“From here it can be deduced that these ideologies affected what authors thought about either consciously or sub-consciously,” said Professor Soused.  Professor Vitriole nodded perfunctorily.   “And what authors think about is directly related to what a writer writes since writing is not some autonomous function of the nervous system.  Then would it not be correct to say that because of these aspects, an ideology or attitude contemporary with a particular author could manifest itself within a body of work?  I think so.  What say you?”

            A grunt.

            “So how would one studying a piece of literature go about finding these conscious and sub-conscious elements of a work, which have been externally influenced, without actually knowing what those elements could possibly be?  How could I identify racial tendencies of an author if I did not know what racism was?  Do you see what I am saying Vitriole?” said Professor Soused as he slapped Professor Vitriole’s back with a triumphant chortle.  “You have to bring particular…filters to a text in order to discover what is hidden in them.”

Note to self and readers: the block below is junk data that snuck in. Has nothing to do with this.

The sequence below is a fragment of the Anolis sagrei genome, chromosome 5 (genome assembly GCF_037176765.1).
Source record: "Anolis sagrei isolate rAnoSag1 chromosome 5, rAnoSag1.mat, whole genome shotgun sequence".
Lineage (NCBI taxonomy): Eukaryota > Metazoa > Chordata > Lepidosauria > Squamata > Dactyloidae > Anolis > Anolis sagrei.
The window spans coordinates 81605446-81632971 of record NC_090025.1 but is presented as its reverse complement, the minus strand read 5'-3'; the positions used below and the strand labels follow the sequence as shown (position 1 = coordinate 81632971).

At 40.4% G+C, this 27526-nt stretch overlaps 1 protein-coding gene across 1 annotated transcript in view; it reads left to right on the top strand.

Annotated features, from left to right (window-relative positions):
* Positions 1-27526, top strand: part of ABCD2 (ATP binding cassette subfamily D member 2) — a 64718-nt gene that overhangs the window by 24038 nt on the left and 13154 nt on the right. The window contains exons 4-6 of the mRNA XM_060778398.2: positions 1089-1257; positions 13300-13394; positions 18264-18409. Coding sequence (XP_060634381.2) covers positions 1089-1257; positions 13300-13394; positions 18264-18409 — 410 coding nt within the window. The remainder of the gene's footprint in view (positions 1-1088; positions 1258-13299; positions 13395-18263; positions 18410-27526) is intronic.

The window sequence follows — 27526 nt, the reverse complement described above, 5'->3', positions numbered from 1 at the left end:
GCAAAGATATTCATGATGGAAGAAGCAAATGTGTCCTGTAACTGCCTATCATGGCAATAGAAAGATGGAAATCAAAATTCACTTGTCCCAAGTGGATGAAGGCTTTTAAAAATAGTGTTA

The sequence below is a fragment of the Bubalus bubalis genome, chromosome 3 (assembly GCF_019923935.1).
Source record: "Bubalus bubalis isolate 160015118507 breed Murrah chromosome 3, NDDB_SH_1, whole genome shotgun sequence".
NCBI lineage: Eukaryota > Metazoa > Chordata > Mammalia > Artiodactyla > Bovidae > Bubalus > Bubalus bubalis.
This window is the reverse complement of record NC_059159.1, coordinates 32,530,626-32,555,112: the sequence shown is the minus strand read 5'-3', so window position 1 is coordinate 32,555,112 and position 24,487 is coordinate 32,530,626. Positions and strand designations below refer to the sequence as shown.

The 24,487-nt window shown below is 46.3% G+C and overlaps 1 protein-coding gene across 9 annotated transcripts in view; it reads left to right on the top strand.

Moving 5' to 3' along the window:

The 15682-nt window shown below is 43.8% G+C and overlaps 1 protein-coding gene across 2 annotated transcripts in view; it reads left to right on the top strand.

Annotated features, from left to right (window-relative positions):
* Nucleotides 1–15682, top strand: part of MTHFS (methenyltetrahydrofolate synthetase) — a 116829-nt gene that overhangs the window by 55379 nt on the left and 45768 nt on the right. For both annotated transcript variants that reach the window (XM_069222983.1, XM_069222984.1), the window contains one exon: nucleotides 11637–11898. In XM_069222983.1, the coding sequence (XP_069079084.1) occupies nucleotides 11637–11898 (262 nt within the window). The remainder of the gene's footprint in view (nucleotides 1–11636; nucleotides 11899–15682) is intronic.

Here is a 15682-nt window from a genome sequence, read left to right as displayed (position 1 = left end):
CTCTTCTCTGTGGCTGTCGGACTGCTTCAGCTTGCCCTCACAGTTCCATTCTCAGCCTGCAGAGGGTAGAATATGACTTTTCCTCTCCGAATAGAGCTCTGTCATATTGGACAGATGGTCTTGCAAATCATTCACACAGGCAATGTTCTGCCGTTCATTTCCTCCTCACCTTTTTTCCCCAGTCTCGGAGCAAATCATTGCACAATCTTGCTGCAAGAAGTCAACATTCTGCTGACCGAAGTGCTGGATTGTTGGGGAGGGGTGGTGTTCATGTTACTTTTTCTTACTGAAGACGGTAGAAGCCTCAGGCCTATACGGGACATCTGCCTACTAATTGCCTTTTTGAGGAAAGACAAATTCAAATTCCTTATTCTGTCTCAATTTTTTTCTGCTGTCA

“I see.  So what an author intends to communicate is tertiary to his or her unconscious biases and historical context?” asked Professor Vitriole.

“Precisely,” responded Professor Soused.

          “Huh.  So what’s your motivation to be something more than just a literary critic?” asked Professor Vitriole.

            “Nothing.”  Professor Soused swallowed the last bit of his Marnier and swiveled from the stool to the doorway while he pondered sobering thoughts.

If you would like to make a comment concerning this piece to be published in the next Printing Press


Shenandoah Shakespeare Express

By Carrie Casper

            “Praised by critics for ‘blowing the cobwebs out of Elizabethan drama,’ Shenandoah Shakespeare Express delights audiences at home and abroad with a fresh, energetic approach to Shakespeare.”  The SSE are coming to Monmouth College on Monday, October 6th to give students a taste of their approach to Shakespeare.

 The touring group started in 1988 with a production of Richard the III and slowly began adding more plays onto each of their yearly tours until they became the most active Shakespeare touring company in the world.  Their tour this year, entitled “Excellent Motion,” will take the company across the country to dozens of colleges and high schools.  SSE will wrap up their tour in May at their home theatre The Blackfriars Playhouse in Staunton, Virginia.  Blackfriars was a long time dream of SSE that they have worked hard to accomplish.  The theatre is actually two theatres in one.  One side is a replica of The Globe and the other side is an indoor replica of the Victorian theatre Blackfriars, both of which were used by Shakespeare.